It's not very often you get to watch a gorgeous black-and-white silent movie with a live orchestra playing right beside it, but that's exactly the rare, wonderful experience the Milwaukee Film Festival treats us to almost every year. They're doing it again this year with the classic stop-motion sci-fi spectacle "The Lost World" (Oriental, 7 p.m.), complete with the Alloy Orchestra returning to provide the music.
And after that out-of-this-world experience, I'll settle myself down a bit with "Love and Saucers" (Times, 9:30 p.m.), a documentary about a man who's convinced he's been abducted by aliens – and even kindled a steamy romance with one particular E.T. – with the paintings to prove it. Should bring me right back down to earth.
Day 7 of the Milwaukee Film Festival was sponsored by the letter L! Or at least for me it will be, starting the day off with the feminist celebration of "Lipstick Under My Burkha" (Oriental, 1:30 p.m.), banned in its original India for its "risqué" material, before bouncing over to the oddball surreal comedy "Lemon," (Downer, 3:30 p.m.) completing part two of the Michael Cera Extravanza that is the 2017 Milwaukee Film Festival. Oscar-winner and Milwaukee Film board member John Ridley will then wrap up my Day 7 with a screening of the complete "Let It Fall: Los Angeles 1982-1992," (Oriental, 7:30 p.m.) an insightful look into the powder keg before and after the L.A. riots.
Week two of the Milwaukee Film Festival doesn't let up with the great movies, starting with a screening of MFF alum Carol Brandt's black-and-white dreamlike family drama "Dear Coward on the Moon" (Avalon, 1:30 p.m.). Milwaukee Film put the film in its Spotlight Presentations category, so clearly it believes in the power of this local project. As an arduous advocate for alliteration, I'll jump over to "Jasper Jones" (Oriental, 4 p.m.) before bounding back to Bay View for "The B-Side: Elsa Dorfman's Portrait Photography" (Avalon, 7 p.m.) from distinguished documentarian Errol Morris and the arthouse-approved "Columbus" (Avalon, 9:15 p.m.), accessorizing American architecture.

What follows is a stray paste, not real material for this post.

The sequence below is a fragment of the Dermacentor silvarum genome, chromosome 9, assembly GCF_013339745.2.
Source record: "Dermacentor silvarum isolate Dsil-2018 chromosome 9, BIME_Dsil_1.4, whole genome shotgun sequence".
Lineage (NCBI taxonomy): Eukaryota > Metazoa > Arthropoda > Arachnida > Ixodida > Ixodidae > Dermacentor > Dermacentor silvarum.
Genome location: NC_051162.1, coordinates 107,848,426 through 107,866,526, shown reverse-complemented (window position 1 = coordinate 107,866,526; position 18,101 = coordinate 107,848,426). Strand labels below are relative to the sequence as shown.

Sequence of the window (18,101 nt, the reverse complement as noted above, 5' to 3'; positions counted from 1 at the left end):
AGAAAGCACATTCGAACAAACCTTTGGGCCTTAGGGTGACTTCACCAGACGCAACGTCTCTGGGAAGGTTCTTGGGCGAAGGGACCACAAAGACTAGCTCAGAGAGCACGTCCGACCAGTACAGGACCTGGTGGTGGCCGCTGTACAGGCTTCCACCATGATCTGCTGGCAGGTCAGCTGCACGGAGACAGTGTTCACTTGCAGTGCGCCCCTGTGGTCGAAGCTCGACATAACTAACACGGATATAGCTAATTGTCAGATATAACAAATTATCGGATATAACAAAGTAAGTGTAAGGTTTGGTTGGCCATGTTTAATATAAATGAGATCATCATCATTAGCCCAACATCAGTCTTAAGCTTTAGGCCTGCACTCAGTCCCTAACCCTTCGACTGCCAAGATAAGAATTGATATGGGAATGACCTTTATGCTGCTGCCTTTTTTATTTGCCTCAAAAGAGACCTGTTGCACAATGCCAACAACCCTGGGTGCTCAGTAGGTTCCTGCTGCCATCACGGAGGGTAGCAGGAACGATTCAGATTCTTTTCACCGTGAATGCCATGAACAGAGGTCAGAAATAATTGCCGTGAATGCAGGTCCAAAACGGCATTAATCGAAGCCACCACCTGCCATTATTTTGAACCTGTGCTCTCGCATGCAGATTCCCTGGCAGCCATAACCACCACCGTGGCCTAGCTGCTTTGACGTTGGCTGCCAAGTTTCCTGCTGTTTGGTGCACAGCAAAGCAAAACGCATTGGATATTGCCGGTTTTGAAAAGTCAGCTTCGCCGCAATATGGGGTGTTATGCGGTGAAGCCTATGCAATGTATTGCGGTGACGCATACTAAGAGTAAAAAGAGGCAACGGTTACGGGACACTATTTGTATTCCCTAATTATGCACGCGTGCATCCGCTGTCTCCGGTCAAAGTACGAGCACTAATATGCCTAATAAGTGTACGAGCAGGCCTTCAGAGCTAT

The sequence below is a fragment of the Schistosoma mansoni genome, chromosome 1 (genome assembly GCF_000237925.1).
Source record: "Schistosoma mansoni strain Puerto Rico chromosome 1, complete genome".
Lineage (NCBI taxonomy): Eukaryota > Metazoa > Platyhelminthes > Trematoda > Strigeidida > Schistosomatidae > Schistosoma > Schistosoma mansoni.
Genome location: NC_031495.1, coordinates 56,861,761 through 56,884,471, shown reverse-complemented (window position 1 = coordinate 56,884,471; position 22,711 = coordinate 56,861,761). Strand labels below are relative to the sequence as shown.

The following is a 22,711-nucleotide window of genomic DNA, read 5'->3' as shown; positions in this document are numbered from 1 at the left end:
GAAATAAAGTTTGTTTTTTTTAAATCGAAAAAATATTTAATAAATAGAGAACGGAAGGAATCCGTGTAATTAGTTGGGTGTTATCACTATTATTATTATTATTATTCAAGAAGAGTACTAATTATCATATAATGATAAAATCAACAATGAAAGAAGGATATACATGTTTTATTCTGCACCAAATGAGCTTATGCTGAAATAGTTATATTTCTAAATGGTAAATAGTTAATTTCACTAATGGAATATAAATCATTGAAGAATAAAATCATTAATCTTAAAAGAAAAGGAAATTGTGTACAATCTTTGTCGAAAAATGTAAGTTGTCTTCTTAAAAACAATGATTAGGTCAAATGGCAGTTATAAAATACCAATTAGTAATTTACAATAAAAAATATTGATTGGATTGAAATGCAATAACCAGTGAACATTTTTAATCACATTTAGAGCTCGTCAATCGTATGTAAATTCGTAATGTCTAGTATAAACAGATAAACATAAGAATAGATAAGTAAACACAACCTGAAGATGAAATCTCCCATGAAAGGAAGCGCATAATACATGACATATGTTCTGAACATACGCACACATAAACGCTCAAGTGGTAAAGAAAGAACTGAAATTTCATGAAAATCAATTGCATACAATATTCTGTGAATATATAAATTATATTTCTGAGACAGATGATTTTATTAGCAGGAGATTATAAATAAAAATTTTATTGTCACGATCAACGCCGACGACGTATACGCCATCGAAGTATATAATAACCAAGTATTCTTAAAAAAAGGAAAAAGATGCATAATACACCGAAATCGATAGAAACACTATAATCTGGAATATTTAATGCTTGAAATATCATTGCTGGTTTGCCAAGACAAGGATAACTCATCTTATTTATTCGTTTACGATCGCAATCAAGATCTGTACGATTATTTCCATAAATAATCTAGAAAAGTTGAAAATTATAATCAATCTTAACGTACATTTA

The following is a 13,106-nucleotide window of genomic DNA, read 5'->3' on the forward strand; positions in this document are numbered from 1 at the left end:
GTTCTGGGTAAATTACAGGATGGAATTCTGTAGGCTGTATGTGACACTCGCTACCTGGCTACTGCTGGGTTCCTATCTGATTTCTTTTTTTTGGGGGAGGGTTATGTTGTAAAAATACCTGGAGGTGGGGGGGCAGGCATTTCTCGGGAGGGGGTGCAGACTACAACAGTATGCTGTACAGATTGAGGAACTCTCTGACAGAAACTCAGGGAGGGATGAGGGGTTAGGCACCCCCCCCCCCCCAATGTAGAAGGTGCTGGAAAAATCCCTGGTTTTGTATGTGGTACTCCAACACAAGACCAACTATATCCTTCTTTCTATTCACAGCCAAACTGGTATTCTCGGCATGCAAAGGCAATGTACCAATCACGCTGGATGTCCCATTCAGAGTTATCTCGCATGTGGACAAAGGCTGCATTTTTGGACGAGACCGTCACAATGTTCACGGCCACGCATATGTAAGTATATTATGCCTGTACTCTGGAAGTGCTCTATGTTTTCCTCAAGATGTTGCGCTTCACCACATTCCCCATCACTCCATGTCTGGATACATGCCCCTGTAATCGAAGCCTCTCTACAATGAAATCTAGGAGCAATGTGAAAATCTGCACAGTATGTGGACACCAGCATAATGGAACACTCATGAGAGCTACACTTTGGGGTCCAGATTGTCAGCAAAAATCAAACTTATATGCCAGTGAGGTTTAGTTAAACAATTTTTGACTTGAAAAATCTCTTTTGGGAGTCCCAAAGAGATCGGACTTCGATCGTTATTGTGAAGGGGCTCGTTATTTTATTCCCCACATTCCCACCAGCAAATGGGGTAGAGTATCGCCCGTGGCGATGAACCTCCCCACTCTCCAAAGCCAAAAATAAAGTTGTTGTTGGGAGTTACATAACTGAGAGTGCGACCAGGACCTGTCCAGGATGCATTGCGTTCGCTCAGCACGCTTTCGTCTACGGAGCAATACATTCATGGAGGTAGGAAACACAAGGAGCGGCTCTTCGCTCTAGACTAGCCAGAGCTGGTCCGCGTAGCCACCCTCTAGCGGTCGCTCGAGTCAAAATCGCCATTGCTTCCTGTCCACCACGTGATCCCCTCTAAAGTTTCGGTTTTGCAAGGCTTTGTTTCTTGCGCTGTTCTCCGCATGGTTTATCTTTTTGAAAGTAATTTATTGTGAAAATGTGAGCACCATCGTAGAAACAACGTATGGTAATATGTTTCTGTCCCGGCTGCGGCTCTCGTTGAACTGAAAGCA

One of the first news stories I really remember following was the drama of Cuban immigrant Elian Gonzalez, so I'm very intrigued to see the whole story through new eyes in the documentary "Elian" (Times, 1 p.m.). Then it's a double feature of docs about brave political advocates, starting with shining a spotlight on union and feminist activist Dolores Huerta in "Dolores" (Fox-Bay, 3:30 p.m.) and ending with "The Blood is at the Doorstep" (Oriental, 7 p.m.), Milwaukee filmmaker Erik Ljung's look into the aftermath of the Dontre Hamilton shooting and how the city and the family responded.
It's sure to be an intense and emotional experience, so why not lighten the mood with the lesbian rom-com "The Feels" (Avalon, 9 p.m.) afterwards? I recommend going to all three showings of that one so you can tell friends that you saw all "The Feels" (I hate myself; I'm so sorry).
We've spent a lot of time watching art, so why not watch a movie about people making said art. That's my thinking behind seeing "The Rehearsal" (Oriental, 12:30 p.m.) – that and the intriguing story of an acting student trying to find the perfect piece to impress his teacher. Then I'll go to "AlphaGo" (Avalon, 4 p.m.), which, no, isn't a big sci-fi epic ... or it kind of is, as it follows man facing off against machine in a battle over the ancient board game Go.